Newmarket hosted three major races for juveniles on Saturday. While the Middle Park (G1) for colts and the companion Cheveley Park (G1) for fillies sport the Group 1 laurel, the Royal Lodge (G2) offers U.S. perks. The mile affair serves as the first scoring race on the European Road to the Kentucky Derby and as a “Win and You’re In” for the Breeders’ Cup Juvenile Turf (G1).
Royal Lodge (G2)
The 7-2 Royal Patronage boosted the Epsom dreams of Highclere Thoroughbred Racing and trainer Mark Johnston with a never-say-die display.
The early pacesetter with jockey Jason Hart, Royal Patronage appeared dusted by Godolphin’s Coroebus who uncorked a monster move to bolt clear. But Coroebus began to come back to earth, and Royal Patronage’s game persistence paid off. Coming again with an implacable effort, the Wootton Bassett colt got back on top by a neck at the line. The disappointment of the race was Masekela, the joint-favorite with Coroebus, who ran below form in fourth.
By finishing the good-to-firm mile in 1:38.06, Royal Patronage racked up his third straight win, after an Epsom novice and the Acomb (G3). Plans call for the French-bred to pursue the Epsom Derby (G1) path, with the Oct. 23 Vertem Futurity Trophy (G1) as a possible seasonal finale. Depending upon how the colt progresses into the spring, Johnston will decide whether to aim for a Derby trial or the 2000 Guineas (G1). In any event, Royal Patronage has no transatlantic ambitions for the foreseeable future.
The Charlie Appleby-trained Coroebus, however, could be one for American fans to watch. By Dubawi, the “nephew” of Thunder Snow is bred to entertain the idea of dirt, and it wouldn’t be a shock if Coroebus winters in Dubai. He was making just his second career start here, and he could further his education at the Carnival. Note that Appleby mentioned the Vertem as a potential follow-up act, so anything beyond that is speculative.
Cheveley Park (G1)
Aidan O’Brien hinted that Tenebrism could come into the Breeders’ Cup picture after her 14-1 surprise in the Cheveley Park (G1).
Her odds had nothing to do with her raw ability, but rather the circumstances. The well-named daughter of freshman sire Caravaggio was a smart debut winner back on Mar. 28 at the Curragh. Unraced since, Tenebrism was conceding effectively a season’s worth of experience in an audacious comeback. That was apparent as she broke a beat slow and raced in last. Yet it didn’t matter.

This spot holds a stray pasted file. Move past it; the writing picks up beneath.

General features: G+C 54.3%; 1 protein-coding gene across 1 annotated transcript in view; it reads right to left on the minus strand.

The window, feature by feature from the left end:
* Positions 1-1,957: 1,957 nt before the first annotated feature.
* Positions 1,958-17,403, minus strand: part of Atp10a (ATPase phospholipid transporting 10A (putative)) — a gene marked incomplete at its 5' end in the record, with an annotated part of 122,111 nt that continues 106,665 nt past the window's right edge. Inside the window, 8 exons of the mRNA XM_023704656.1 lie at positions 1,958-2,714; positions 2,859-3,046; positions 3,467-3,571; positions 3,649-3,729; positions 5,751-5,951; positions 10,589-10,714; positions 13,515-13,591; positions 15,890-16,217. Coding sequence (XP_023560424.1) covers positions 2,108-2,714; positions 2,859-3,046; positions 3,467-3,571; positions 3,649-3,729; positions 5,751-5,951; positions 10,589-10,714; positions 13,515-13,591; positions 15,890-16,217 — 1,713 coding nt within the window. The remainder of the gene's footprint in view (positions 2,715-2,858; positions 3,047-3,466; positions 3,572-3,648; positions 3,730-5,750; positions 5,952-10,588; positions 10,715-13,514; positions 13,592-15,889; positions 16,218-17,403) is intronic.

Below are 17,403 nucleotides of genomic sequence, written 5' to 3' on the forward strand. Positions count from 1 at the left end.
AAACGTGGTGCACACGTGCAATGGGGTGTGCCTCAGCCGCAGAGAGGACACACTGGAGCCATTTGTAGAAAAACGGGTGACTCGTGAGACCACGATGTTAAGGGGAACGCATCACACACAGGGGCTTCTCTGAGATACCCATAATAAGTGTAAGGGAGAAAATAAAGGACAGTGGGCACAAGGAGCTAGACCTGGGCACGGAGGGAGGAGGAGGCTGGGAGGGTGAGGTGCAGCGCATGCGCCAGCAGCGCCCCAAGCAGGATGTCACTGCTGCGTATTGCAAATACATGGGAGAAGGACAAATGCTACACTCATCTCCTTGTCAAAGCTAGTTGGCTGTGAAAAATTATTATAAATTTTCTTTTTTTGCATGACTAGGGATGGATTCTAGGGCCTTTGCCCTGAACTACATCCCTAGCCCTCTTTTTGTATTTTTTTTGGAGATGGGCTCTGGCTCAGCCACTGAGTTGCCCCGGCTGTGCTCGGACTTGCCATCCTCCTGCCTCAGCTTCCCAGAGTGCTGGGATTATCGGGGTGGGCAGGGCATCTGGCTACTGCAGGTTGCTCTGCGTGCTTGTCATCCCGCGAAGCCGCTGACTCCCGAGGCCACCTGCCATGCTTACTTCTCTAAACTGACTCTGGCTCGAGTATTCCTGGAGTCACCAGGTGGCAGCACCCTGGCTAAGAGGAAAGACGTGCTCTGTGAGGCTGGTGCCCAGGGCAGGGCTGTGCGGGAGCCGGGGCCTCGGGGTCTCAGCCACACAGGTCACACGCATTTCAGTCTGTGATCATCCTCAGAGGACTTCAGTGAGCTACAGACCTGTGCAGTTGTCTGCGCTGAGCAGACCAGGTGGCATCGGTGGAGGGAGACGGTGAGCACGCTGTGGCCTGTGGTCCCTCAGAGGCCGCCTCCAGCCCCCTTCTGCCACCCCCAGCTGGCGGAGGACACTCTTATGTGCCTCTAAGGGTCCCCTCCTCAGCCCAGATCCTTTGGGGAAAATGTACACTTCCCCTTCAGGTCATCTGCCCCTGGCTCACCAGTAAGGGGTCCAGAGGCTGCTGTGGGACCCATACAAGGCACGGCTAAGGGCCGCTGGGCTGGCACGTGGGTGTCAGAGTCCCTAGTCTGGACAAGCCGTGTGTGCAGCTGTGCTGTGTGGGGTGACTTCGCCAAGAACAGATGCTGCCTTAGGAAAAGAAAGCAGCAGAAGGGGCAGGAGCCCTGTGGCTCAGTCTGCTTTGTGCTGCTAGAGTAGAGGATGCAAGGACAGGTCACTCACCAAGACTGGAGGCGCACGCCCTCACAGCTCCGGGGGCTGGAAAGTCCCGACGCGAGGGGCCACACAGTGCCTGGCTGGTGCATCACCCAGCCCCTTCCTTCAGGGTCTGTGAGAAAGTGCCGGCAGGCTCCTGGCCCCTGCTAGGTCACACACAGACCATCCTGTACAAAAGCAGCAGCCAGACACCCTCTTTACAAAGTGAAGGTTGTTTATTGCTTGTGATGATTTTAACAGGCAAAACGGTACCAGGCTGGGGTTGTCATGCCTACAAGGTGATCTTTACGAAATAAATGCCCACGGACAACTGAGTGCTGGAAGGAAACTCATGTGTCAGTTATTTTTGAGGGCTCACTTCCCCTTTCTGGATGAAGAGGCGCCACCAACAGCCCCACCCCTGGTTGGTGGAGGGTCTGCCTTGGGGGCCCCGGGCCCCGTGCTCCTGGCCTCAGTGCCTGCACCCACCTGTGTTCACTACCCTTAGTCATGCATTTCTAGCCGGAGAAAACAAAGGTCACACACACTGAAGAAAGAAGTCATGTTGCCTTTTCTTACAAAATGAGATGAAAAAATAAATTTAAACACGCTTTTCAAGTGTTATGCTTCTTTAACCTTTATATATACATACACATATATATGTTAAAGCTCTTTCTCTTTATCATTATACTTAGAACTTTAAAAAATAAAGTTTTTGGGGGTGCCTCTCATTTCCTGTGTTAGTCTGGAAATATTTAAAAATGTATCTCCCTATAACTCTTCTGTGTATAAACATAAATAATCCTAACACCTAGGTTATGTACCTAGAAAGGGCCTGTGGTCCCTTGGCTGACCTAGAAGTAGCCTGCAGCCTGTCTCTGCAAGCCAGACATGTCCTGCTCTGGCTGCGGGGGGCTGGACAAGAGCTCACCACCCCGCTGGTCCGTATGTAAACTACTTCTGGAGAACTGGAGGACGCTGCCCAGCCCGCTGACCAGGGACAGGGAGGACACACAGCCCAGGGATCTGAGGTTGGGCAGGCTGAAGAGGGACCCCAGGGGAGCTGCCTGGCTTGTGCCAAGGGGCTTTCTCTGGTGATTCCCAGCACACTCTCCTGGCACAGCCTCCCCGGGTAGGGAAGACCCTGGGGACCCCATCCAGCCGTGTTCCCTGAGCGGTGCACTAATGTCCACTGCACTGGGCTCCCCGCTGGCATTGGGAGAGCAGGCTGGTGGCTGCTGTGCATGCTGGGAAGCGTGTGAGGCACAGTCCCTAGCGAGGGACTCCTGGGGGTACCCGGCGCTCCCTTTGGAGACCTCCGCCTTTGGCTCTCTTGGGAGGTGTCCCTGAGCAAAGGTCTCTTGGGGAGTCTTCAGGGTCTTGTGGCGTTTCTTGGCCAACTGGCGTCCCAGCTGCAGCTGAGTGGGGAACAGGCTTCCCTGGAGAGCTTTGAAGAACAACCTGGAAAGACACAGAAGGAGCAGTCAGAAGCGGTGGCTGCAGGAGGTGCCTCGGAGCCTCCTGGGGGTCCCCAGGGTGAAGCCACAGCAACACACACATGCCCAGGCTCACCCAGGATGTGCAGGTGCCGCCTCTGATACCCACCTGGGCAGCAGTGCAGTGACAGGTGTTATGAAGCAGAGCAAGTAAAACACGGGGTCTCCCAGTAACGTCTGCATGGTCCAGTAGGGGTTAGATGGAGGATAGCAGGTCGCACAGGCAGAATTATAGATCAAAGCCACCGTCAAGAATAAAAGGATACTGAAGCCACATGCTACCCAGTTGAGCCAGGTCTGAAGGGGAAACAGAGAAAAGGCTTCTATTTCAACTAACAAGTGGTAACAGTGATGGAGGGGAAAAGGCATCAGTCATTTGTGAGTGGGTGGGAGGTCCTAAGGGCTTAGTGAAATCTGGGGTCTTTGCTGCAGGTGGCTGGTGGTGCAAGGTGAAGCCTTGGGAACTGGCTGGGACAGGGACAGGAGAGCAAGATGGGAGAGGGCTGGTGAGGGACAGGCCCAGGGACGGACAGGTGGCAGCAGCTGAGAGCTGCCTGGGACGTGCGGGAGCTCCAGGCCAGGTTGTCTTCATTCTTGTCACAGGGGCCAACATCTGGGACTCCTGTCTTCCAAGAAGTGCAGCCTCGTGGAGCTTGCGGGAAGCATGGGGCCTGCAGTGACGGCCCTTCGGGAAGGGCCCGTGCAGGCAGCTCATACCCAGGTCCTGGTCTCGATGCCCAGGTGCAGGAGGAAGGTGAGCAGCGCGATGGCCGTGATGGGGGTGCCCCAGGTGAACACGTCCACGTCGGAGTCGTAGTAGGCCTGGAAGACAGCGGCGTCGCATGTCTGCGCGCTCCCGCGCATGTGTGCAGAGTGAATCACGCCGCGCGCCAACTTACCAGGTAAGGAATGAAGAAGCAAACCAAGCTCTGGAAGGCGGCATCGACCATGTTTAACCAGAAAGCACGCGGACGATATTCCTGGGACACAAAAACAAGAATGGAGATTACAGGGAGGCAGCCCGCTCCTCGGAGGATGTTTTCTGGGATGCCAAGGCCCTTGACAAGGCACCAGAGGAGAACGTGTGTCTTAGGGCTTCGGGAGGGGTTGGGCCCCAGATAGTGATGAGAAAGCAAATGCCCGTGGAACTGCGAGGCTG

Producing a telling burst for Ryan Moore, Tenebrism flew up the stands’ side rail to catch front-running Flotus by a length. Sandrine reported home a further three lengths adrift in third. Sacred Bridge, the 13-8 favorite, weakened to eighth in her career loss.
Tenebrism clocked six furlongs in 1:11.00, faster than the Middle Park’s 1:11.32.
Since Tenebrism is unusually fresh for this time of year, Del Mar would not be a bridge too far from that perspective. Lack of seasoning could pose more of a problem, especially if she blows the break. The Juvenile Fillies Turf (G1) would provide an opportunity to test her over a mile.
Tenebrism’s optimal trip will be determined in time, and her pedigree could go either way. Although Caravaggio was a world-class sprinter, her dam is multiple Group 1-winning miler Immortal Verse.
Middle Park (G1)
Established form held up in the Middle Park, as 11-4 favorite Perfect Power unleashed his customary late charge to prevail by a half-length. Trainer Richard Fahey had been concerned about drawing post 1, putting him on the other side of the track from the stands. But the colt’s class came through under a cool Christophe Soumillon, who also rode him to Prix Morny (G1) glory last out.
Following Perfect Power home in the blanket finish was 12-1 Castle Star, a neck to the good of Armor. Go Bears Go was another neck away in fourth, edging the fifth-place dead-heaters Twilight Jet and Caturra.
Perfect Power earlier starred in the Norfolk (G2) at Royal Ascot, a “Win and You’re In” for the Breeders’ Cup Juvenile Turf Sprint (G2). Only a messy fifth in the Richmond (G2) has interrupted his winning spree.
A step up to seven furlongs for the Dewhurst (G1) could be in the cards, Fahey revealed to Racing TV’s Lydia Hislop. If he is supplemented to the Oct. 9 feature back at Newmarket, that would presumably cast doubt on his shortening up again at Del Mar. Fahey sounds more inclined to try a Guineas preparation, knowing he can always revert to the sprint game next summer.
From the first crop of the precocious sprinter Ardad, who peaked at two, Perfect Power stands to get more heft from his dam’s side. The Frozen Power mare Sagely hails from the extended family of Sagamix, Japan, Mogul, and Secret Gesture.